Communist Party of the Philippines

Who is Joma Sison, the exiled leader of the CPP?

Matthew G. Yuching, Jodesz Gavilan

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Who is Joma Sison, the exiled leader of the CPP?
Sison was pivotal in the establishment of the modern communist movement in the Philippines

MANILA, Philippines – Jose Maria Canlas “Joma” Sison, founder and ex-chairperson of the Communist Party of the Philippines (CPP), passed away on December 16 in the Netherlands (Saturday, December 17, Manila Time), where he has been living as a political refugee since 1988. He was 83.

A key leader in the longest-running communist insurgency in Asia, Sison split from the ​​Partido Komunista ng Pilipinas-1930 and reorganized it into the current CPP. 

Along with former members of the guerrilla Hukbalahap movement led by Bernabe Buscayno, the group founded the New People’s Army (NPA), the armed wing of the CPP that aims to consolidate political power and assist the “people’s democratic revolution.”

Sison was arrested and imprisoned by then-president Ferdinand E. Marcos from November 1977 to March 1986, when he was freed by the Corazon Aquino administration, not long after the overthrow of the dictator. He embarked on a lecture tour in Asia and Europe soon after.

In a Newsbreak magazine interview with Sison in November 2002, he wanted to convey to then-president Aquino that he had no intention of returning to the Philippines.

Sison applied for asylum to the Netherlands in 1988, after his passport was revoked by the Aquino administration, based on the Anti-Subversion Law. After his application was rejected, he applied two more times in 1991 and 1997, and was again rejected. He was recognized as a political refugee in the Netherlands in 1992.

According to Sison’s website, the anti-subversion charges were dismissed in 1992 by a Manila court.

He had considered returning to the Philippines in 1998 to sign a peace treaty on condition that all political prisoners would be released, but the deal fell through. The US government had declared Sison and the CPP-NPA as terrorists in August 2002, freezing their assets and other properties in the US, while limiting business deals in the country.

Sison under Duterte

Sison and his group initially enjoyed having positive relations with the Duterte administration during its first few months. This was part of latest efforts for peace at the time, after five failed attempts under previous administrations.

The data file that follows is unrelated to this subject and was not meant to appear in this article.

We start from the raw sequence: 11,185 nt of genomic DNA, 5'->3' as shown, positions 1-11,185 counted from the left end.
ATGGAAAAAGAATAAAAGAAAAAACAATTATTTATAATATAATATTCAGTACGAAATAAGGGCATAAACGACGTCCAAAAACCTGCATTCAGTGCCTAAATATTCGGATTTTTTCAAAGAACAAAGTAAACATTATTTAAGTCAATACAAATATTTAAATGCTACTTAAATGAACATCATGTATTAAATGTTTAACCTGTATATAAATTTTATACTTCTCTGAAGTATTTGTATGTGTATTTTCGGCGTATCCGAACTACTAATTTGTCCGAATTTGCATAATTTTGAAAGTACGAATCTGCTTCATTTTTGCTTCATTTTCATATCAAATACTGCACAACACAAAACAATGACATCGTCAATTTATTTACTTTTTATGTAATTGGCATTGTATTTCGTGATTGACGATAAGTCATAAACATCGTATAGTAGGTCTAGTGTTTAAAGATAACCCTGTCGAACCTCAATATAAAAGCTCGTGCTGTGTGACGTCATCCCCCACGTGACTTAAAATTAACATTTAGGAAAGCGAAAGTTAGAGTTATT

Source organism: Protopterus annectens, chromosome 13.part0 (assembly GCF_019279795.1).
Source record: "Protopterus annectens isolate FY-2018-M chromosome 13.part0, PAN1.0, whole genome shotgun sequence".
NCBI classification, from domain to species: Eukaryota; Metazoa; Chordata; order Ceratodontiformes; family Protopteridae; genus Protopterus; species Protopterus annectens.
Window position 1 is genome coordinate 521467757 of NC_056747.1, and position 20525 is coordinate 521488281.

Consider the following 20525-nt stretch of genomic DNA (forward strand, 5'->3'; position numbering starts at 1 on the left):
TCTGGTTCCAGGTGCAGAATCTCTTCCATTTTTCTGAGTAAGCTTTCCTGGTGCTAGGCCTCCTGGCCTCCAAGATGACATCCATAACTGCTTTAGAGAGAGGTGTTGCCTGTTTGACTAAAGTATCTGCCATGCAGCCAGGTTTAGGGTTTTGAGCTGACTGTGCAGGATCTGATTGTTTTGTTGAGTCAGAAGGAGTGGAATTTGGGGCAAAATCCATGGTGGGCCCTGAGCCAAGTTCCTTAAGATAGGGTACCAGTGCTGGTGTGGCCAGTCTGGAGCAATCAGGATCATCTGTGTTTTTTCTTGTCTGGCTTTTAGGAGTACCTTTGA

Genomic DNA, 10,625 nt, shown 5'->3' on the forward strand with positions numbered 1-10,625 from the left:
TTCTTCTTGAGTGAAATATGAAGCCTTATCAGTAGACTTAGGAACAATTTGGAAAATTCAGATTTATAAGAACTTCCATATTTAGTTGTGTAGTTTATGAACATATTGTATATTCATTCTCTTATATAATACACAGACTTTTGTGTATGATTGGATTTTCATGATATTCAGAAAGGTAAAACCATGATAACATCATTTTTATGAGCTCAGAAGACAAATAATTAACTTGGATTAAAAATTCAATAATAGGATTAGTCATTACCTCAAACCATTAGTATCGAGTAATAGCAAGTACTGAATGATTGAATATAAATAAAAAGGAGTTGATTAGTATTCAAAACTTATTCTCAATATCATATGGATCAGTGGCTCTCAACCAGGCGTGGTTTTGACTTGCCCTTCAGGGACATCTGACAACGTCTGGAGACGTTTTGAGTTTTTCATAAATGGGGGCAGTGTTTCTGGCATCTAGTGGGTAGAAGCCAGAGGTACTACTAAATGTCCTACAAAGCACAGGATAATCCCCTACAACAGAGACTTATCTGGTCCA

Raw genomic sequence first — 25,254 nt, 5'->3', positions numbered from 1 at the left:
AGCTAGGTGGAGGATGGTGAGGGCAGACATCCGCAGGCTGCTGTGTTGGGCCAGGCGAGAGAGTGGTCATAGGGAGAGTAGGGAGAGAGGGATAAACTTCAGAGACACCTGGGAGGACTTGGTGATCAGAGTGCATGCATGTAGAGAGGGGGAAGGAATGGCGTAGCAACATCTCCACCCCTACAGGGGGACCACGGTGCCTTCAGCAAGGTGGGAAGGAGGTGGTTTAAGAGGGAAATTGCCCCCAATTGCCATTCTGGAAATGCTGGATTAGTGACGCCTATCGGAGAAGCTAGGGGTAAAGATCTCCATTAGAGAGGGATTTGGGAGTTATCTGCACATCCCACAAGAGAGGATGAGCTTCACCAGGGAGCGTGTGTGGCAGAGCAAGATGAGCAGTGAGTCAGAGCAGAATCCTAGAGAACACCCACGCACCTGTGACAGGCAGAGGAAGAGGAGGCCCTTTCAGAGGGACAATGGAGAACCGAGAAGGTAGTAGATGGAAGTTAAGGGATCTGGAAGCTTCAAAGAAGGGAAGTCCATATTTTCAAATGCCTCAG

Duterte, who openly called himself a leftist, once referred to the Communist Party of the Philippines as a “revolutionary government.” 

The Philippine government and the National Democratic Front (NDF), the political arm that represents the CPP-NPA in negotiations, started the first rounds of talks in Oslo, Norway in August 2016. Prior to this, several high-ranking officials were also released from prison to participate in the talks, including Benito and Wilma Tiamzon, who were first arrested in March 2014.

Sison, who previously engaged in tirades with Duterte, thanked the then-president for the release and called his conflict with Duterte a “glitch in our communications.” He also said that they “remain good friends.” 

“Our friendship has a strong basis in long-standing cooperation and in a common desire to serve the national and democratic rights and best interests of the Filipino people,” Sison said in August 2016.

The ceasefire was short-lived as the CPP-NPA lifted its August 2016 declaration of unilateral ceasefire in February 2017, following continued clashes with the military. Two days later, Duterte ordered the termination of the six-month ceasefire from the government’s side.

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Who is Joma Sison, the exiled leader of the CPP?

Who is Joma Sison, the exiled leader of the CPP?

The talks eventually collapsed even if the armed group had hoped that negotiations would continue. Duterte said that “peace with the communists might not come in this generation.” He also repeatedly challenged Sison, who had been living in the Netherlands, to come home

Sison eventually retaliated and tagged Duterte in 2017 as the “number one drug addict” and “number one terrorist in the Philippines.”

Since then, the Duterte administration has engaged in massive red-tagging as part of its intense crackdown on the communist movement. –

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Jodesz Gavilan

Jodesz Gavilan is a writer and researcher for Rappler and its investigative arm, Newsbreak. She covers human rights and impunity beats, producing in-depth and investigative reports particularly on the quest for justice of victims of former president Rodrigo Duterte’s war on drugs and war on dissent.